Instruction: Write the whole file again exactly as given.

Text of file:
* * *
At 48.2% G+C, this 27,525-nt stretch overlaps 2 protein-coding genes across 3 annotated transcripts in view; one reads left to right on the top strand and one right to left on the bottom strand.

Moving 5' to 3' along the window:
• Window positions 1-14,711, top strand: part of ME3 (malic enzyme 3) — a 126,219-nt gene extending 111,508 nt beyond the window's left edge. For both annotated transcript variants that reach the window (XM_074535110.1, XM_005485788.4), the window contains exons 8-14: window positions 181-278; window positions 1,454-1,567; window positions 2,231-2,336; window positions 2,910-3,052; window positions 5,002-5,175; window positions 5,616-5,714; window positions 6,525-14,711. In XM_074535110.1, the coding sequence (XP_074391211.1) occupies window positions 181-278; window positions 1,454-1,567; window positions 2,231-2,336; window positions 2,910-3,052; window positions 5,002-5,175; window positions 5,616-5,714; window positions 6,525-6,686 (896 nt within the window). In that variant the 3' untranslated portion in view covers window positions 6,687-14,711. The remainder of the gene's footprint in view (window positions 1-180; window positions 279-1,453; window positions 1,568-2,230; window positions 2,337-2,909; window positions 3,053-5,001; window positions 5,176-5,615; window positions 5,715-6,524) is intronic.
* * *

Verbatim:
At 48.2% G+C, this 27,525-nt stretch overlaps 2 protein-coding genes across 3 annotated transcripts in view; one reads left to right on the top strand and one right to left on the bottom strand.

Moving 5' to 3' along the window:
• Window positions 1-14,711, top strand: part of ME3 (malic enzyme 3) — a 126,219-nt gene extending 111,508 nt beyond the window's left edge. For both annotated transcript variants that reach the window (XM_074535110.1, XM_005485788.4), the window contains exons 8-14: window positions 181-278; window positions 1,454-1,567; window positions 2,231-2,336; window positions 2,910-3,052; window positions 5,002-5,175; window positions 5,616-5,714; window positions 6,525-14,711. In XM_074535110.1, the coding sequence (XP_074391211.1) occupies window positions 181-278; window positions 1,454-1,567; window positions 2,231-2,336; window positions 2,910-3,052; window positions 5,002-5,175; window positions 5,616-5,714; window positions 6,525-6,686 (896 nt within the window). In that variant the 3' untranslated portion in view covers window positions 6,687-14,711. The remainder of the gene's footprint in view (window positions 1-180; window positions 279-1,453; window positions 1,568-2,230; window positions 2,337-2,909; window positions 3,053-5,001; window positions 5,176-5,615; window positions 5,715-6,524) is intronic.